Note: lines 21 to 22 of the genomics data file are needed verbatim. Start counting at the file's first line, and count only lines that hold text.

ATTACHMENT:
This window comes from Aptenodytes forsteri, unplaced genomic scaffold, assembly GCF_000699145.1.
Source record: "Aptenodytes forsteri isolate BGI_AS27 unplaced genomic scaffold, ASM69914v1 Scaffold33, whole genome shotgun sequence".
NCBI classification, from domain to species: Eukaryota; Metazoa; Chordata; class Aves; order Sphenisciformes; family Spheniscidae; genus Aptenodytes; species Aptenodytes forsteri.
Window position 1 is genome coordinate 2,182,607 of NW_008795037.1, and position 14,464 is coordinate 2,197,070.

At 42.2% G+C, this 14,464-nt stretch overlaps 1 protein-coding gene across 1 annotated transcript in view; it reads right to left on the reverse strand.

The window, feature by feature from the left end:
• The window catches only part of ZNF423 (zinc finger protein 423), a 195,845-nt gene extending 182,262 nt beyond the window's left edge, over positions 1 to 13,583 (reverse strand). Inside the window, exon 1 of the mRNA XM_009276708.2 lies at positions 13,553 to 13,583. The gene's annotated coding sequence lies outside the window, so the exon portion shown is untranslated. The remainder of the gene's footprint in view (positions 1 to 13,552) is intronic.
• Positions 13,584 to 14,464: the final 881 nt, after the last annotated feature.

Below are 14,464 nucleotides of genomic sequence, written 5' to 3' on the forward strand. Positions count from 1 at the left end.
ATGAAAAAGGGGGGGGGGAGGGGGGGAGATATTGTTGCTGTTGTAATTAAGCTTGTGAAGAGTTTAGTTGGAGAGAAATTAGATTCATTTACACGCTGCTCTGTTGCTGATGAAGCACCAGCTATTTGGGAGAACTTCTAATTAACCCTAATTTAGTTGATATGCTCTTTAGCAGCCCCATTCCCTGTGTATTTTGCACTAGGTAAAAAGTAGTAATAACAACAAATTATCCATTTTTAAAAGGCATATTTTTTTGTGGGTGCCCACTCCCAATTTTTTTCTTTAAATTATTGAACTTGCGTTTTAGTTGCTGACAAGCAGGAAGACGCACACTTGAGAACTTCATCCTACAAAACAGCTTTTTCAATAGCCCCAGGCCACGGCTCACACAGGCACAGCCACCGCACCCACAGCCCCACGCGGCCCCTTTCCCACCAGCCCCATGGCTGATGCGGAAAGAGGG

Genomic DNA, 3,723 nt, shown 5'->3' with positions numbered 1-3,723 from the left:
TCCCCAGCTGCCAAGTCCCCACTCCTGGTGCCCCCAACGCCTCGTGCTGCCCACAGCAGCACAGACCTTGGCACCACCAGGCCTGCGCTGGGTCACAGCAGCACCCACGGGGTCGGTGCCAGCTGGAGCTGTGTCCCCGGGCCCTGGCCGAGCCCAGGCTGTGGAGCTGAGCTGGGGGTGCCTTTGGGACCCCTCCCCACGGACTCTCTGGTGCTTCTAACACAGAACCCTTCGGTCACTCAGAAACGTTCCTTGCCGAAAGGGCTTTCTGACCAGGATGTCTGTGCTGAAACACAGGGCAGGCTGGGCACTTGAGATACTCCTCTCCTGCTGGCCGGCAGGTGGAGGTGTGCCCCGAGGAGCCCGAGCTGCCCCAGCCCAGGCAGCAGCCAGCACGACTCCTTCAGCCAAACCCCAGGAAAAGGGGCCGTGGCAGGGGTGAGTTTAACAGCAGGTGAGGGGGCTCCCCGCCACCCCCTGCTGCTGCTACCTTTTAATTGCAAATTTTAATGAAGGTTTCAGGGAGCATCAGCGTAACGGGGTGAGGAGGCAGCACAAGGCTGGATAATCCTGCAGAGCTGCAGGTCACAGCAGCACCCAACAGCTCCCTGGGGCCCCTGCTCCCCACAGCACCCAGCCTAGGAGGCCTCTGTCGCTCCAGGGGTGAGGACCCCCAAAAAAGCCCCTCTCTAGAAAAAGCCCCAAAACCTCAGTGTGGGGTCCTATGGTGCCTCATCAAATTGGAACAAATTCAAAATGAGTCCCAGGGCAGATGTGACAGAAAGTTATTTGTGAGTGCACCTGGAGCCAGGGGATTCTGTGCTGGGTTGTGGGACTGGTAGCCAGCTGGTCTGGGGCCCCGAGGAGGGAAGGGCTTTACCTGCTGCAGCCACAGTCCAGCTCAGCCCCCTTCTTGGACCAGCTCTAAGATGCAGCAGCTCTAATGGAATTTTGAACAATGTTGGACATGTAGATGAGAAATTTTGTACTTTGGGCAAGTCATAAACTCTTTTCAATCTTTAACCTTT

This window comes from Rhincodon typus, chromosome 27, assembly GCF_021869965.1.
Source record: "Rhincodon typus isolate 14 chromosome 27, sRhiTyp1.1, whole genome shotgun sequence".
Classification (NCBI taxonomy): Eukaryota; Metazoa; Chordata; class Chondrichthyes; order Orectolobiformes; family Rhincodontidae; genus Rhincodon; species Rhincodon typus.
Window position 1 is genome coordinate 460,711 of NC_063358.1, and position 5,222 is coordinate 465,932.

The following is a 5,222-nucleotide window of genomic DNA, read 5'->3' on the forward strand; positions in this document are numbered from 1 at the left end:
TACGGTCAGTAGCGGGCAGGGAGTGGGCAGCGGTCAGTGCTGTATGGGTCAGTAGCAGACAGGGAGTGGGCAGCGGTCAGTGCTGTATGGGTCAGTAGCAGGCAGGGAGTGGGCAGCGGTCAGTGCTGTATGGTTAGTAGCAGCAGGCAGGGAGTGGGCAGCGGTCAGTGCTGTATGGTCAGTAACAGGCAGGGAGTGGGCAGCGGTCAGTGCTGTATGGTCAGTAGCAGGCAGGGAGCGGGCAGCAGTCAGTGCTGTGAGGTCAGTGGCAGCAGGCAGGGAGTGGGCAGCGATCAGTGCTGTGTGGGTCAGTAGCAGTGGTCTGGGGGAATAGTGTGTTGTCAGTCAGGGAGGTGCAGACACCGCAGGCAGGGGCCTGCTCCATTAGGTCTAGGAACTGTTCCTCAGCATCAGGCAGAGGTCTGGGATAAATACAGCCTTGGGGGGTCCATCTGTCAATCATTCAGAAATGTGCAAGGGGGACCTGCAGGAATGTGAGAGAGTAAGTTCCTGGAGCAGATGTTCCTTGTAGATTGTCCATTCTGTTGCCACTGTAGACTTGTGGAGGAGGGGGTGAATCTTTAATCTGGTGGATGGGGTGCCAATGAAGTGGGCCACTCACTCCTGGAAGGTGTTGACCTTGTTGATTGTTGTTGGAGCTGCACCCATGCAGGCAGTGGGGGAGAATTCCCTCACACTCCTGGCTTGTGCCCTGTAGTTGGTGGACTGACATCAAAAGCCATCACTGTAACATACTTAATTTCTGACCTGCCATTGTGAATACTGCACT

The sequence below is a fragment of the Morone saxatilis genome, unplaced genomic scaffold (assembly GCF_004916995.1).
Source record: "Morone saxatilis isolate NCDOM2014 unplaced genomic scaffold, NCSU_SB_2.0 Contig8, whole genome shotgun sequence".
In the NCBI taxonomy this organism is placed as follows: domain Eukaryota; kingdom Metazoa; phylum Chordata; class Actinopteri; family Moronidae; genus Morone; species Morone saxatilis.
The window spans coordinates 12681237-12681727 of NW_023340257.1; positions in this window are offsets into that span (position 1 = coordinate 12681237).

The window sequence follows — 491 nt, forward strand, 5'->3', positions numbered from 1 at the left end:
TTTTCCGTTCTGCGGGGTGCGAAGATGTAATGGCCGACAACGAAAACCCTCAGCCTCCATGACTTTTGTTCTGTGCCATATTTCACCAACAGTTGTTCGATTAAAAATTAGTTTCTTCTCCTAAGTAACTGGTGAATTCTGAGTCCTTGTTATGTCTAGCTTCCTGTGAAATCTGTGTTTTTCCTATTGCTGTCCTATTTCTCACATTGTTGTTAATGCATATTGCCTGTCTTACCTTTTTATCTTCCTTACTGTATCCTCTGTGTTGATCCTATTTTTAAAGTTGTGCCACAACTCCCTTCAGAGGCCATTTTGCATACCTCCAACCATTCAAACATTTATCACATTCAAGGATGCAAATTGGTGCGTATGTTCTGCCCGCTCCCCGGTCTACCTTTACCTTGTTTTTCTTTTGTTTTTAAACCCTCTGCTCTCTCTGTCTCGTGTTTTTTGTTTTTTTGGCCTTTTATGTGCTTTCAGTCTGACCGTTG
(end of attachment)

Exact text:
In the NCBI taxonomy this organism is placed as follows: domain Eukaryota; kingdom Metazoa; phylum Chordata; class Actinopteri; family Moronidae; genus Morone; species Morone saxatilis.
The window spans coordinates 12681237-12681727 of NW_023340257.1; positions in this window are offsets into that span (position 1 = coordinate 12681237).